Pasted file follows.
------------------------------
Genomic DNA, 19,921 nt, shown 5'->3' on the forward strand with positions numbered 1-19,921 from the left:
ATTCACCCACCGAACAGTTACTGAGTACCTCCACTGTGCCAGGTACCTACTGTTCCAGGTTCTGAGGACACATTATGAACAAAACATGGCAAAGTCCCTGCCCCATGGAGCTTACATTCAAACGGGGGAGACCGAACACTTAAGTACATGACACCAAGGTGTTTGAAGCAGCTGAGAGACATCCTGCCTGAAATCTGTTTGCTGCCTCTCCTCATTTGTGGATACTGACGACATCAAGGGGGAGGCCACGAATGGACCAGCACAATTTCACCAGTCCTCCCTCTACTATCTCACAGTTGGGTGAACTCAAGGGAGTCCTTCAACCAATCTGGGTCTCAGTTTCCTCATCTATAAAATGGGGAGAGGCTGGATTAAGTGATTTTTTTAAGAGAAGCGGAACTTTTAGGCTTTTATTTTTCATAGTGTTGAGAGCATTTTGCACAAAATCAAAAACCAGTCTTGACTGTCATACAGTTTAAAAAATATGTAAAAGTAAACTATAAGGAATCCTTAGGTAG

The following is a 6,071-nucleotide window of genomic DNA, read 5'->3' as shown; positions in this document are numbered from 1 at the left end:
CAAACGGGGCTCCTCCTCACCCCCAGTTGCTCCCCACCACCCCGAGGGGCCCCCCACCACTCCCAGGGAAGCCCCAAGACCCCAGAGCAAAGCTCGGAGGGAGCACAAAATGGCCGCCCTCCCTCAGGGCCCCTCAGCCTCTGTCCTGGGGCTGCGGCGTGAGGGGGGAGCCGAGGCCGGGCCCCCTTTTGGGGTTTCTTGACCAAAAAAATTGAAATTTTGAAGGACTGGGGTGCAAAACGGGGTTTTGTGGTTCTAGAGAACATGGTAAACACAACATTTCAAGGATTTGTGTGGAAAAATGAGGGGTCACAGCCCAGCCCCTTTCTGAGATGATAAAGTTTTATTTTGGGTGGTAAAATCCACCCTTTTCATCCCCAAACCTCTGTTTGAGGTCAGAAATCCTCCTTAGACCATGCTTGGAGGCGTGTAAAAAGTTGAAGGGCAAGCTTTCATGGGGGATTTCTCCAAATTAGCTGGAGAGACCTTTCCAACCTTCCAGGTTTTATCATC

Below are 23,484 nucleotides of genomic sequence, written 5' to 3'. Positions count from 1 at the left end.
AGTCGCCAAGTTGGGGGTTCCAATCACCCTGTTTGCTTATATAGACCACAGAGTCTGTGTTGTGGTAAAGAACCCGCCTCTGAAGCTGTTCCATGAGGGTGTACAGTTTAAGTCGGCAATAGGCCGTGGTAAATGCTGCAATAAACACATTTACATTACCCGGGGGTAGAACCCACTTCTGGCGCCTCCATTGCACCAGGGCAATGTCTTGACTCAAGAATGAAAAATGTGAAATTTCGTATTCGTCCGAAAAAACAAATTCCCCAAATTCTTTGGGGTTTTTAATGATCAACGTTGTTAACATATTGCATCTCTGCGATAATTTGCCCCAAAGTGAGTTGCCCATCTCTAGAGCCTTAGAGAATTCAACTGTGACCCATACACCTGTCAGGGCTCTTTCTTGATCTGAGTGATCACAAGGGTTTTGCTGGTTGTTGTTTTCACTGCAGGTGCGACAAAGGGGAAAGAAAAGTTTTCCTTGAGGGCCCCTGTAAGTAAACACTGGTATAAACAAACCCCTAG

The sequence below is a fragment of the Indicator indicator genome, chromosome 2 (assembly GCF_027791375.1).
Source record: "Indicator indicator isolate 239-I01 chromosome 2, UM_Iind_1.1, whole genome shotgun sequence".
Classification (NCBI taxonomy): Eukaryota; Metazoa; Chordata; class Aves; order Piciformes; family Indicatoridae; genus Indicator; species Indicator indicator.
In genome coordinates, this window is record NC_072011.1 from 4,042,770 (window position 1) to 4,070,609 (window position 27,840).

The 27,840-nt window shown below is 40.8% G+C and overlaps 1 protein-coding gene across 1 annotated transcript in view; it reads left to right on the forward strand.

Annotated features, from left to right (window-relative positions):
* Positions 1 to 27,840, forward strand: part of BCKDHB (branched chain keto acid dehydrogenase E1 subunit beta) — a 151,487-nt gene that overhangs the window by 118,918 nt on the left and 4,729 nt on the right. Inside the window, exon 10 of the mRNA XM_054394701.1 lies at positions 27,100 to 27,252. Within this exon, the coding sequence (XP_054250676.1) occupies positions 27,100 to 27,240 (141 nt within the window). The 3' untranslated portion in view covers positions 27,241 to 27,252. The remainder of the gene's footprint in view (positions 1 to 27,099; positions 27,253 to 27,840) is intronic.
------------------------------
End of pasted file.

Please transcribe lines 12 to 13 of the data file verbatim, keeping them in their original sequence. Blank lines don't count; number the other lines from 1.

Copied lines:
Annotated features, from left to right (window-relative positions):
* Positions 1 to 27,840, forward strand: part of BCKDHB (branched chain keto acid dehydrogenase E1 subunit beta) — a 151,487-nt gene that overhangs the window by 118,918 nt on the left and 4,729 nt on the right. Inside the window, exon 10 of the mRNA XM_054394701.1 lies at positions 27,100 to 27,252. Within this exon, the coding sequence (XP_054250676.1) occupies positions 27,100 to 27,240 (141 nt within the window). The 3' untranslated portion in view covers positions 27,241 to 27,252. The remainder of the gene's footprint in view (positions 1 to 27,099; positions 27,253 to 27,840) is intronic.